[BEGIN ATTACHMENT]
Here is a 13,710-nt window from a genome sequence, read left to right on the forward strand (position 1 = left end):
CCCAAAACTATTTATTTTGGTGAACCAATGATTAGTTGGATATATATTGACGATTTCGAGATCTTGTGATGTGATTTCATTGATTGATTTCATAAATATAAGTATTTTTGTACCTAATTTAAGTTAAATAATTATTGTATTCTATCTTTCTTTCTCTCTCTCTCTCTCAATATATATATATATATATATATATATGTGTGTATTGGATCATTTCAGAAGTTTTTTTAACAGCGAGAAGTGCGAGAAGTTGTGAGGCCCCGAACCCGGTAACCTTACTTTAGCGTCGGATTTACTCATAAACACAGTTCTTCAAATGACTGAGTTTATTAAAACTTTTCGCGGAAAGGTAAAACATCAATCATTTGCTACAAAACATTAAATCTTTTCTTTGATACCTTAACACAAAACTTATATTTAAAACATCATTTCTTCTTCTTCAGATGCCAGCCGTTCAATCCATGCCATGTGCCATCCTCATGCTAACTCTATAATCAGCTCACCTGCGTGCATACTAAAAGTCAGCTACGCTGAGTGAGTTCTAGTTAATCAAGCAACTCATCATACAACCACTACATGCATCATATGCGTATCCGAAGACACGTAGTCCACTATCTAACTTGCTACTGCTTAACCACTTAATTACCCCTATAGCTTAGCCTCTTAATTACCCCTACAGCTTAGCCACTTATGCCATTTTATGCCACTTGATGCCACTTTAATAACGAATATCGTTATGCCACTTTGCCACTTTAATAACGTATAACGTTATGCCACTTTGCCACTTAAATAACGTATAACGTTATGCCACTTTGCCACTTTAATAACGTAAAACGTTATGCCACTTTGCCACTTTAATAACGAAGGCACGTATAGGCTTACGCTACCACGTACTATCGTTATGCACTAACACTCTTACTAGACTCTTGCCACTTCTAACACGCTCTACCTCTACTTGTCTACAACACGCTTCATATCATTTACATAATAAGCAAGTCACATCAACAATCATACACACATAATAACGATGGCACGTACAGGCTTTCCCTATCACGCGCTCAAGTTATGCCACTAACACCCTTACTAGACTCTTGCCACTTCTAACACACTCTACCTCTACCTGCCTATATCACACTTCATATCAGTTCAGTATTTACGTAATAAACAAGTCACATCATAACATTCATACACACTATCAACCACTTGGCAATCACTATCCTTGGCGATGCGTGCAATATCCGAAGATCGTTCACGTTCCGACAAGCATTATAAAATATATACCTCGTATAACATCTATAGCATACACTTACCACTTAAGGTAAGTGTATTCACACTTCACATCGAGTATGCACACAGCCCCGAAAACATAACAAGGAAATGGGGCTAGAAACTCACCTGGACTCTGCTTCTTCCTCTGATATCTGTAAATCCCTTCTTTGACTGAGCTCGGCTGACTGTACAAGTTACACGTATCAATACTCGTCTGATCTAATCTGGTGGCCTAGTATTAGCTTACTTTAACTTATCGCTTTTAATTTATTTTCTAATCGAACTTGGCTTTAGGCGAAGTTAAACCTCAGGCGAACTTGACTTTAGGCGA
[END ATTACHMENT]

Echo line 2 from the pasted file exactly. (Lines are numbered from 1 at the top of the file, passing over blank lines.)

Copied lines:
CCCAAAACTATTTATTTTGGTGAACCAATGATTAGTTGGATATATATTGACGATTTCGAGATCTTGTGATGTGATTTCATTGATTGATTTCATAAATATAAGTATTTTTGTACCTAATTTAAGTTAAATAATTATTGTATTCTATCTTTCTTTCTCTCTCTCTCTCTCAATATATATATATATATATATATATATGTGTGTATTGGATCATTTCAGAAGTTTTTTTAACAGCGAGAAGTGCGAGAAGTTGTGAGGCCCCGAACCCGGTAACCTTACTTTAGCGTCGGATTTACTCATAAACACAGTTCTTCAAATGACTGAGTTTATTAAAACTTTTCGCGGAAAGGTAAAACATCAATCATTTGCTACAAAACATTAAATCTTTTCTTTGATACCTTAACACAAAACTTATATTTAAAACATCATTTCTTCTTCTTCAGATGCCAGCCGTTCAATCCATGCCATGTGCCATCCTCATGCTAACTCTATAATCAGCTCACCTGCGTGCATACTAAAAGTCAGCTACGCTGAGTGAGTTCTAGTTAATCAAGCAACTCATCATACAACCACTACATGCATCATATGCGTATCCGAAGACACGTAGTCCACTATCTAACTTGCTACTGCTTAACCACTTAATTACCCCTATAGCTTAGCCTCTTAATTACCCCTACAGCTTAGCCACTTATGCCATTTTATGCCACTTGATGCCACTTTAATAACGAATATCGTTATGCCACTTTGCCACTTTAATAACGTATAACGTTATGCCACTTTGCCACTTAAATAACGTATAACGTTATGCCACTTTGCCACTTTAATAACGTAAAACGTTATGCCACTTTGCCACTTTAATAACGAAGGCACGTATAGGCTTACGCTACCACGTACTATCGTTATGCACTAACACTCTTACTAGACTCTTGCCACTTCTAACACGCTCTACCTCTACTTGTCTACAACACGCTTCATATCATTTACATAATAAGCAAGTCACATCAACAATCATACACACATAATAACGATGGCACGTACAGGCTTTCCCTATCACGCGCTCAAGTTATGCCACTAACACCCTTACTAGACTCTTGCCACTTCTAACACACTCTACCTCTACCTGCCTATATCACACTTCATATCAGTTCAGTATTTACGTAATAAACAAGTCACATCATAACATTCATACACACTATCAACCACTTGGCAATCACTATCCTTGGCGATGCGTGCAATATCCGAAGATCGTTCACGTTCCGACAAGCATTATAAAATATATACCTCGTATAACATCTATAGCATACACTTACCACTTAAGGTAAGTGTATTCACACTTCACATCGAGTATGCACACAGCCCCGAAAACATAACAAGGAAATGGGGCTAGAAACTCACCTGGACTCTGCTTCTTCCTCTGATATCTGTAAATCCCTTCTTTGACTGAGCTCGGCTGACTGTACAAGTTACACGTATCAATACTCGTCTGATCTAATCTGGTGGCCTAGTATTAGCTTACTTTAACTTATCGCTTTTAATTTATTTTCTAATCGAACTTGGCTTTAGGCGAAGTTAAACCTCAGGCGAACTTGACTTTAGGCGA